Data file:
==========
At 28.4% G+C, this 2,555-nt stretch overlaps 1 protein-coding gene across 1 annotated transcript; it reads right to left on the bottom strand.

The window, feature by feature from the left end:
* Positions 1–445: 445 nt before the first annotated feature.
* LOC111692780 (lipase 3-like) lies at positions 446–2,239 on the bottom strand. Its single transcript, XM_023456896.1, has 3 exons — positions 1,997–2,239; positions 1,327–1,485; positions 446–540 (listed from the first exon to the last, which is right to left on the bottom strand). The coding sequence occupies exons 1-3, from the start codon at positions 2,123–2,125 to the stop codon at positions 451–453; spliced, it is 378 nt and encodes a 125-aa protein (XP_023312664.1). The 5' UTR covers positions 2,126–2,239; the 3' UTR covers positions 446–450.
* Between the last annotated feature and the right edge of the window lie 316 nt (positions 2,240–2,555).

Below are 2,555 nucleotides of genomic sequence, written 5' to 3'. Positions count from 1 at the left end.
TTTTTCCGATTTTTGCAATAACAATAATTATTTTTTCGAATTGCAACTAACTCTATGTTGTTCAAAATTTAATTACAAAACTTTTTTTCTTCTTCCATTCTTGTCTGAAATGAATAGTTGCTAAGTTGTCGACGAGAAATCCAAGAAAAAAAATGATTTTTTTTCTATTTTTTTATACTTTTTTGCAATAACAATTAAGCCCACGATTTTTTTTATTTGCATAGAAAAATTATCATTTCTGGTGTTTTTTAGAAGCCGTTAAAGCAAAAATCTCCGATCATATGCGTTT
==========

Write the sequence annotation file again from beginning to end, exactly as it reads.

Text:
At 28.4% G+C, this 2,555-nt stretch overlaps 1 protein-coding gene across 1 annotated transcript; it reads right to left on the bottom strand.

The window, feature by feature from the left end:
* Positions 1–445: 445 nt before the first annotated feature.
* LOC111692780 (lipase 3-like) lies at positions 446–2,239 on the bottom strand. Its single transcript, XM_023456896.1, has 3 exons — positions 1,997–2,239; positions 1,327–1,485; positions 446–540 (listed from the first exon to the last, which is right to left on the bottom strand). The coding sequence occupies exons 1-3, from the start codon at positions 2,123–2,125 to the stop codon at positions 451–453; spliced, it is 378 nt and encodes a 125-aa protein (XP_023312664.1). The 5' UTR covers positions 2,126–2,239; the 3' UTR covers positions 446–450.
* Between the last annotated feature and the right edge of the window lie 316 nt (positions 2,240–2,555).

Below are 2,555 nucleotides of genomic sequence, written 5' to 3'. Positions count from 1 at the left end.
TTTTTCCGATTTTTGCAATAACAATAATTATTTTTTCGAATTGCAACTAACTCTATGTTGTTCAAAATTTAATTACAAAACTTTTTTTCTTCTTCCATTCTTGTCTGAAATGAATAGTTGCTAAGTTGTCGACGAGAAATCCAAGAAAAAAAATGATTTTTTTTCTATTTTTTTATACTTTTTTGCAATAACAATTAAGCCCACGATTTTTTTTATTTGCATAGAAAAATTATCATTTCTGGTGTTTTTTAGAAGCCGTTAAAGCAAAAATCTCCGATCATATGCGTTT